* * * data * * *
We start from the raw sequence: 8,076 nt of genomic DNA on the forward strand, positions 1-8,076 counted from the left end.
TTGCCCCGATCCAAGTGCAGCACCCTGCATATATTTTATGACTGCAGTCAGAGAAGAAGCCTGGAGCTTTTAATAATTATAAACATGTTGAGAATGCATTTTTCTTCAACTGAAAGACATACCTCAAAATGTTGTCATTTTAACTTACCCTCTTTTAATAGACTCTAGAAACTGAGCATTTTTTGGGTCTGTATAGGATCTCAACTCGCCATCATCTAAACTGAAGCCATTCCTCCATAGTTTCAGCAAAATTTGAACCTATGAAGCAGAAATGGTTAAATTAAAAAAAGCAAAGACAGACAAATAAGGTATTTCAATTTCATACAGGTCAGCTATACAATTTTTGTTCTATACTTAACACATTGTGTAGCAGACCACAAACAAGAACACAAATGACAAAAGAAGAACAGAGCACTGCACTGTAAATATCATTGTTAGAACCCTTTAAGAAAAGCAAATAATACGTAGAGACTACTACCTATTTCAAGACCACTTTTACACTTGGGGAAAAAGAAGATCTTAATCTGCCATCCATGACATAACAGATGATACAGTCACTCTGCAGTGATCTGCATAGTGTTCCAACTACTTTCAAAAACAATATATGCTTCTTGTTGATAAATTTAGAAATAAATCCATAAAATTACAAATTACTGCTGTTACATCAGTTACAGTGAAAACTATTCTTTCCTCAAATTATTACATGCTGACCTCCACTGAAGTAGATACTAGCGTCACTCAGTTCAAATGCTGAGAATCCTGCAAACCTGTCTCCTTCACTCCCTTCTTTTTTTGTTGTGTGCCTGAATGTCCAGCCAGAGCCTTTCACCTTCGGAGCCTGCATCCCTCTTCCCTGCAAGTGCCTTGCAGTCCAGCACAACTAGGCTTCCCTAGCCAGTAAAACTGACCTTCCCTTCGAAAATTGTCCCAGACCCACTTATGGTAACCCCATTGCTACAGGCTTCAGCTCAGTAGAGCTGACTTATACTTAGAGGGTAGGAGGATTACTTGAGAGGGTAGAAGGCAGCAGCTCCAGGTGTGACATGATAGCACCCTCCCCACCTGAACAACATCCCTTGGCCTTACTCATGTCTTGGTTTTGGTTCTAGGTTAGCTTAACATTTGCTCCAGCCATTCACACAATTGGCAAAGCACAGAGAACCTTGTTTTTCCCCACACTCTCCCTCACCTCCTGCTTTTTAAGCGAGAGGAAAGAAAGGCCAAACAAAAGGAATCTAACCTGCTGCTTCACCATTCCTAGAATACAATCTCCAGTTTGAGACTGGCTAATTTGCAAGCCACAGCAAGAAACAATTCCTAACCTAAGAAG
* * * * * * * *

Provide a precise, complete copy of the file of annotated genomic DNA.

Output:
We start from the raw sequence: 8,076 nt of genomic DNA on the forward strand, positions 1-8,076 counted from the left end.
TTGCCCCGATCCAAGTGCAGCACCCTGCATATATTTTATGACTGCAGTCAGAGAAGAAGCCTGGAGCTTTTAATAATTATAAACATGTTGAGAATGCATTTTTCTTCAACTGAAAGACATACCTCAAAATGTTGTCATTTTAACTTACCCTCTTTTAATAGACTCTAGAAACTGAGCATTTTTTGGGTCTGTATAGGATCTCAACTCGCCATCATCTAAACTGAAGCCATTCCTCCATAGTTTCAGCAAAATTTGAACCTATGAAGCAGAAATGGTTAAATTAAAAAAAGCAAAGACAGACAAATAAGGTATTTCAATTTCATACAGGTCAGCTATACAATTTTTGTTCTATACTTAACACATTGTGTAGCAGACCACAAACAAGAACACAAATGACAAAAGAAGAACAGAGCACTGCACTGTAAATATCATTGTTAGAACCCTTTAAGAAAAGCAAATAATACGTAGAGACTACTACCTATTTCAAGACCACTTTTACACTTGGGGAAAAAGAAGATCTTAATCTGCCATCCATGACATAACAGATGATACAGTCACTCTGCAGTGATCTGCATAGTGTTCCAACTACTTTCAAAAACAATATATGCTTCTTGTTGATAAATTTAGAAATAAATCCATAAAATTACAAATTACTGCTGTTACATCAGTTACAGTGAAAACTATTCTTTCCTCAAATTATTACATGCTGACCTCCACTGAAGTAGATACTAGCGTCACTCAGTTCAAATGCTGAGAATCCTGCAAACCTGTCTCCTTCACTCCCTTCTTTTTTTGTTGTGTGCCTGAATGTCCAGCCAGAGCCTTTCACCTTCGGAGCCTGCATCCCTCTTCCCTGCAAGTGCCTTGCAGTCCAGCACAACTAGGCTTCCCTAGCCAGTAAAACTGACCTTCCCTTCGAAAATTGTCCCAGACCCACTTATGGTAACCCCATTGCTACAGGCTTCAGCTCAGTAGAGCTGACTTATACTTAGAGGGTAGGAGGATTACTTGAGAGGGTAGAAGGCAGCAGCTCCAGGTGTGACATGATAGCACCCTCCCCACCTGAACAACATCCCTTGGCCTTACTCATGTCTTGGTTTTGGTTCTAGGTTAGCTTAACATTTGCTCCAGCCATTCACACAATTGGCAAAGCACAGAGAACCTTGTTTTTCCCCACACTCTCCCTCACCTCCTGCTTTTTAAGCGAGAGGAAAGAAAGGCCAAACAAAAGGAATCTAACCTGCTGCTTCACCATTCCTAGAATACAATCTCCAGTTTGAGACTGGCTAATTTGCAAGCCACAGCAAGAAACAATTCCTAACCTAAGAAG